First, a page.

From occupying to inhabiting - A change in conceptualising comfort

Jaffari, Svenja D. and Matthews, Ben (2009). From occupying to inhabiting - A change in conceptualising comfort. In: Beyond Kyoto: Addressing the challenges of climate change - Science meets industry, policy and public. Beyond Kyoto Conference, Aarhus, Denmark, (012008.1-012008.14). 5-7 March 2009. doi:10.1088/1755-1315/8/1/012008


Author Jaffari, Svenja D.
Matthews, Ben
Title of paper From occupying to inhabiting - A change in conceptualising comfort
Conference name Beyond Kyoto Conference
Conference location Aarhus, Denmark
Conference dates 5-7 March 2009
Proceedings title Beyond Kyoto: Addressing the challenges of climate change - Science meets industry, policy and public   Check publisher's open access policy
Journal name Beyond Kyoto: Addressing the Challenges of Climate Change - Science Meets Industry, Policy and Public   Check publisher's open access policy
Place of Publication Bristol, United Kingdom
Publisher Institute of Physics Publishing
Publication Year 2009
Sub-type Fully published paper
DOI 10.1088/1755-1315/8/1/012008
Open Access Status DOI
ISBN *****************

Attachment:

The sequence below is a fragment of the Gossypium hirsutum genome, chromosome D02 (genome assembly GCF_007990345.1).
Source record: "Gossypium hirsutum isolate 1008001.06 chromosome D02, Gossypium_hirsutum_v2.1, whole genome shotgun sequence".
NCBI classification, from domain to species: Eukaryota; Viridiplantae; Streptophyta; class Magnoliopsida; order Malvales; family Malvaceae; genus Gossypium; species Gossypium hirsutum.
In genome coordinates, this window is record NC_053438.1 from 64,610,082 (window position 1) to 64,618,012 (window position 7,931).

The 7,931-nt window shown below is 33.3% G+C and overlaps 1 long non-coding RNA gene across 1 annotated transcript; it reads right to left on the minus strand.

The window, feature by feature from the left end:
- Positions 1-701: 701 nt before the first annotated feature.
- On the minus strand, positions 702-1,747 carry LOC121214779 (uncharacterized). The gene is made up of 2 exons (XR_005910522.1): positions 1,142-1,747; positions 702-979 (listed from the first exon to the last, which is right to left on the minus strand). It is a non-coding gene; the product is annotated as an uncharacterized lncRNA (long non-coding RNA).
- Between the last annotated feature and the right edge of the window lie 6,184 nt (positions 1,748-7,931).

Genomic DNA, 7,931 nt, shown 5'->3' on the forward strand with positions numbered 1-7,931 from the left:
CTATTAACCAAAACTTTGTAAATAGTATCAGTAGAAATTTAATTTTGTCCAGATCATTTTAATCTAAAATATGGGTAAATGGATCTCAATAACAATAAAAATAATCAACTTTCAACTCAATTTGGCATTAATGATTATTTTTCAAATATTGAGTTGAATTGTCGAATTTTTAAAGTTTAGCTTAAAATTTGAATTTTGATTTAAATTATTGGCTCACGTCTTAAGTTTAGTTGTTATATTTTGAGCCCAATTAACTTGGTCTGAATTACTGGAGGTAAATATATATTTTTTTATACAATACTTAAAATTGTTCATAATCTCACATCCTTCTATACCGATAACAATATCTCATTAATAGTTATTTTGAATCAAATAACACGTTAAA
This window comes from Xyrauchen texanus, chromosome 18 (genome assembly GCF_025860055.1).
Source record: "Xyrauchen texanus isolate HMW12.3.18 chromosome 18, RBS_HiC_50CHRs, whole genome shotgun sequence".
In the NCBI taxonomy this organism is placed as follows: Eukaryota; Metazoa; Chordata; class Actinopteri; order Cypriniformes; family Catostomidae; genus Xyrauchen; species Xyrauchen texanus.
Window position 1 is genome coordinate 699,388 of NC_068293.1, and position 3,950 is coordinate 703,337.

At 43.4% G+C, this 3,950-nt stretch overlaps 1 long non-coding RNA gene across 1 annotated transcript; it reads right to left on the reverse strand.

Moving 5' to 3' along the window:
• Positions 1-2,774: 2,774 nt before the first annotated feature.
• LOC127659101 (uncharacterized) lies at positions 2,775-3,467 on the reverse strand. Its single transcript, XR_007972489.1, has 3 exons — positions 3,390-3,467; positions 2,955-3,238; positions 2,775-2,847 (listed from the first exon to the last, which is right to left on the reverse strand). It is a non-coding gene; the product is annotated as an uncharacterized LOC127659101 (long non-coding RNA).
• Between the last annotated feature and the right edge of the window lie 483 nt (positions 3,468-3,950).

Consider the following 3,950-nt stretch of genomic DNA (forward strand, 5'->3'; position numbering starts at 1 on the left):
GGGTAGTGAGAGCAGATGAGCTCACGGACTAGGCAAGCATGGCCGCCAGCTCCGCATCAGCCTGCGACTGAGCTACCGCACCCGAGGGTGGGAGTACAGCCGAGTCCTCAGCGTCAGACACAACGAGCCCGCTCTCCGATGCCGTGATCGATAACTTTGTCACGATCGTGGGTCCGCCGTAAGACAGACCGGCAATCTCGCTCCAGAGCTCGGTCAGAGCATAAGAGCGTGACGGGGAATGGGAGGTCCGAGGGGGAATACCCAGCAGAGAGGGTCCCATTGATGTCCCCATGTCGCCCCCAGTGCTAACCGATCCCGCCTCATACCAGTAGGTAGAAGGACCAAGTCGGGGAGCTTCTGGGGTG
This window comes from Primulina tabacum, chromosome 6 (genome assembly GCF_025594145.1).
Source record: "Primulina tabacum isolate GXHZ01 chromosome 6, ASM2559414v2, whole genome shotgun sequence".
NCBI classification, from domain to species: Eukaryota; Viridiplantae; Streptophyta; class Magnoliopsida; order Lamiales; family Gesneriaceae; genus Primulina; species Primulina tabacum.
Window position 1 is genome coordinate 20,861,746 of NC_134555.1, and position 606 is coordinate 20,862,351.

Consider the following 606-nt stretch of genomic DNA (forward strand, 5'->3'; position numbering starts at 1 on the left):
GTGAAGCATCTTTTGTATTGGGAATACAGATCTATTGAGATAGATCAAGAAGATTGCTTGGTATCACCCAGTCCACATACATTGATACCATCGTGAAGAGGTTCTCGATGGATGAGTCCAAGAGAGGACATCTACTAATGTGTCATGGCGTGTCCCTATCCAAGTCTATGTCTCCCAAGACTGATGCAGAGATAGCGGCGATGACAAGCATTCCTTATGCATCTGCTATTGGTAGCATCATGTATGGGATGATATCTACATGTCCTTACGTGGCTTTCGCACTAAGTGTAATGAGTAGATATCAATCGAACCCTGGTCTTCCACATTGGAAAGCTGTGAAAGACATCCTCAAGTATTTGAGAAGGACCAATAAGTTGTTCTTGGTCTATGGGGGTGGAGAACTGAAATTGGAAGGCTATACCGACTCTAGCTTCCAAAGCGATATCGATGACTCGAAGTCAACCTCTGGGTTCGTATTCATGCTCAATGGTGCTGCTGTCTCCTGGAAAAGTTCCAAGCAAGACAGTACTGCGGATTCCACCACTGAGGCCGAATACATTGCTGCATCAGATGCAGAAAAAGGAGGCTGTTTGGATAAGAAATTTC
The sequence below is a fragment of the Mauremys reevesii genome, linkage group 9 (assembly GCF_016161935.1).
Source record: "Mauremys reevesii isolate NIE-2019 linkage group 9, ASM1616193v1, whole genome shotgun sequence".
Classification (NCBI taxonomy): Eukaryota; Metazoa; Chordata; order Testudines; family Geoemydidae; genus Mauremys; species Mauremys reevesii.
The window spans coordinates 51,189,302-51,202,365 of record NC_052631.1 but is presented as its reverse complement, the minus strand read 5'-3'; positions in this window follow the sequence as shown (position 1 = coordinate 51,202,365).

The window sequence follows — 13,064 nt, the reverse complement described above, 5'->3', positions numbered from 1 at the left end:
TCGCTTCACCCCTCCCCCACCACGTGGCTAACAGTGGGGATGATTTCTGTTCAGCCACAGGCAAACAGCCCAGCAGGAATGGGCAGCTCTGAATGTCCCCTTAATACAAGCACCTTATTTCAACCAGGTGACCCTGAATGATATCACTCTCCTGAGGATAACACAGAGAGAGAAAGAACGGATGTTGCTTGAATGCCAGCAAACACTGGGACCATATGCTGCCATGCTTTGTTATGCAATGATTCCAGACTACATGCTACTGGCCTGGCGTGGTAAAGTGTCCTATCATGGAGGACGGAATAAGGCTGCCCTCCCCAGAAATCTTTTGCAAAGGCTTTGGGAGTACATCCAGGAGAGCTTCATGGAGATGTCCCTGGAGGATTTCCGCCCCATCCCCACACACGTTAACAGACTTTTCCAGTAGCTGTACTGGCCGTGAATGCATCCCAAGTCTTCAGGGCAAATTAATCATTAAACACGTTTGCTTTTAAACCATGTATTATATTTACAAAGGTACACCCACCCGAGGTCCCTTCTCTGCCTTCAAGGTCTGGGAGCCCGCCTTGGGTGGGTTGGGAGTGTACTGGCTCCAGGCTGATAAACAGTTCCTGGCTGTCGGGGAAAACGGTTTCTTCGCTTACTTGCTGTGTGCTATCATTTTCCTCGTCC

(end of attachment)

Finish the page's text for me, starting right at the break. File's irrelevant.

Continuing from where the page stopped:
ISSN 1755-1307
1755-1315
Volume 8
Issue 1
Start page 012008.1
End page 012008.14
Total pages 14
Language eng
Abstract/Summary The concept of 'comfort' has been influential in shaping aspects of our built environment. For the construction industry, comfort is predominantly understood in terms of the balance between an ideal human physiological state and a finite number of measurable environmental parameters that can be controlled (temperature, humidity, air quality, daylighting, noise). It is such a notion of comfort that has informed the establishment of universally applied comfort standards and guidelines for the built environment. When buildings rigidly conform to these standards, they consume vast quantities of energy and are responsible for higher levels of GHG emissions. Recent researchers have challenged such instrumental definitions of comfort on moral and environmental grounds. In this paper, we address this issue from two different standpoints: one empirical, one related to the design of technology.
Q-Index Code E1
Q-Index Status Provisional Code
Institutional Status Non-UQ
Additional Notes IOP Conference Series: Earth and Environment, Article # 012008

 
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Created: Fri, 24 Aug 2012, 20:12:27 EST by Ben Matthews on behalf of School of Information Technol and Elec Engineering